Tip # 21: We All Need Dream Support March 9, 2008Posted by beholdthestars in Life & Living, Motivation, Tips.
Tags: dreams, moral support, National Book Foundation, Stephen King
Perfect as the wing of a bird may be, it will never able the bird to fly if unsupported by air.
Our dreams are fragile things. We carry them hidden in our secret places and share them reluctantly with a world that often doesn’t respect them. We scare people with our dreams. Our asking for more challenges the choices others have made, and the resulting conflict often strengthens our insecurity and self-doubt.
But a dream acknowledged! Ah, that’s magic. We are now part of a team with a shared vision, and that gives us strength to push aside our doubts and to overcome the obstacles to accomplishment. The writer Stephen King describes just this phenomenon in his acceptance speech for the 2003 National Book Foundation’s Medal for Distinguished Contribution to American Letters. This excerpt is long, but worth it:
This is a very atypical audience, one passionately dedicated to books and to the word. Most of the world, however, sees writing as a fairly useless occupation. I’ve even heard it called mental masturbation, once or twice by people in my family. I never heard that from my wife. She’d read my stuff and felt certain I’d some day support us by writing full time, instead of standing in front of a blackboard and spouting on about Jack London and Ogden Nash. She never made a big deal of this. It was just a fact of our lives. We lived in a trailer and she made a writing space for me in the tiny laundry room with a desk and her Olivetti portable between the washer and dryer. She still tells people I married her for that typewriter but that’s only partly true. I married her because I loved her and because we got on as well out of bed as in it. The typewriter was a factor, though.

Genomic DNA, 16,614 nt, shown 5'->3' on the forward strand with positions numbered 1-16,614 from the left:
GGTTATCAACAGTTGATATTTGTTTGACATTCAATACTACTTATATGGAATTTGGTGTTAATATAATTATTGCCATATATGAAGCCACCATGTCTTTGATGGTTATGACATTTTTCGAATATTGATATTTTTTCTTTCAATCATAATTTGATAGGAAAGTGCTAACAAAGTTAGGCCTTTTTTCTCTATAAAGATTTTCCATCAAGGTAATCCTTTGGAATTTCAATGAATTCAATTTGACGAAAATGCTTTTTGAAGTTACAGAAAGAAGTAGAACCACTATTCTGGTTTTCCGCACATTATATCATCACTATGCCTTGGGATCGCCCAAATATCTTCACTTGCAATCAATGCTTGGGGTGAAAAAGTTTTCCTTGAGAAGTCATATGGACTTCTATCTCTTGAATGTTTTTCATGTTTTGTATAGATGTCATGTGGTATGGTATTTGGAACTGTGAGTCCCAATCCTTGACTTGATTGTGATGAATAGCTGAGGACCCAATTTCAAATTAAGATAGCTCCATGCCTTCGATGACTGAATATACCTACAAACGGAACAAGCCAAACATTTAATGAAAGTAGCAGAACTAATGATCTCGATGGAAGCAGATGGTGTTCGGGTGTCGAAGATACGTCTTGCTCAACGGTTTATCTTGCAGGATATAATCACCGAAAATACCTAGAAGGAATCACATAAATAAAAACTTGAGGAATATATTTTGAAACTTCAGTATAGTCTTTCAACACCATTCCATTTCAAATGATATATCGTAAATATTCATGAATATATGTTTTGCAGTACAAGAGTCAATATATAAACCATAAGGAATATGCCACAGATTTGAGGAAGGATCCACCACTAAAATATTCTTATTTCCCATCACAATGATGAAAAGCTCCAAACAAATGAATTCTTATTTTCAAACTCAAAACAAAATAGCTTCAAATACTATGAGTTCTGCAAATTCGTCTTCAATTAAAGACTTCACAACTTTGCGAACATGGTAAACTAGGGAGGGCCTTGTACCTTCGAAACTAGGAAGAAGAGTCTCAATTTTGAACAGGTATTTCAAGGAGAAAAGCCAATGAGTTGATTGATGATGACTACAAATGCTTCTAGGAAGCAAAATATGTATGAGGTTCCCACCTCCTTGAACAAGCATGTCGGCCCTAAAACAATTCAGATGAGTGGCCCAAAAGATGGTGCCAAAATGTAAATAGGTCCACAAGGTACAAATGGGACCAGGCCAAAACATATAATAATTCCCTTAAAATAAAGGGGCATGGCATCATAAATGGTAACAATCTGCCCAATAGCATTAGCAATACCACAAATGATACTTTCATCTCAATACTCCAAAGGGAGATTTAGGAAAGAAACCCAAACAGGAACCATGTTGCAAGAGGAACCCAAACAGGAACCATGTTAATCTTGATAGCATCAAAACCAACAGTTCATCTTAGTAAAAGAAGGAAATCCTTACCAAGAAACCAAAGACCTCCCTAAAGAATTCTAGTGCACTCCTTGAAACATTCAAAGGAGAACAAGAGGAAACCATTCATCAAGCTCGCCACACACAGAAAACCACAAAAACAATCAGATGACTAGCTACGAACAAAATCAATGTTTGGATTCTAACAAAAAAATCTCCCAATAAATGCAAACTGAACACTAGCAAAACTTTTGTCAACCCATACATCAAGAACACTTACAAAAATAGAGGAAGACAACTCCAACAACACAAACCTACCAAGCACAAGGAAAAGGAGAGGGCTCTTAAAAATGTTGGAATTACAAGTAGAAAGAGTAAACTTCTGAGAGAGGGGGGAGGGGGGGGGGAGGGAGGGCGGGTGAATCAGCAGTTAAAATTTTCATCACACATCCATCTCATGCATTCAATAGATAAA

When I gave up on Carrie, it was Tabby who rescued the first few pages of single spaced manuscript from the wastebasket, told me it was good, said I ought to go on. When I told her I didn’t know how to go on, she helped me out with the girls’ locker room stuff. There were no inspiring speeches. Tabby does sarcasm, Tabby doesn’t do inspiration, never has. It was just “this is pretty good, you ought to keep it going.” That was all I needed and she knew it.
There were some hard, dark years before Carrie. We had two kids and no money. We rotated the bills, paying on different ones each month. I kept our car, an old Buick, going with duct tape and bailing wire. It was a time when my wife might have been expected to say, “Why don’t you quit spending three hours a night in the laundry room, Steve, smoking cigarettes and drinking beer we can’t afford? Why don’t you get an actual job?”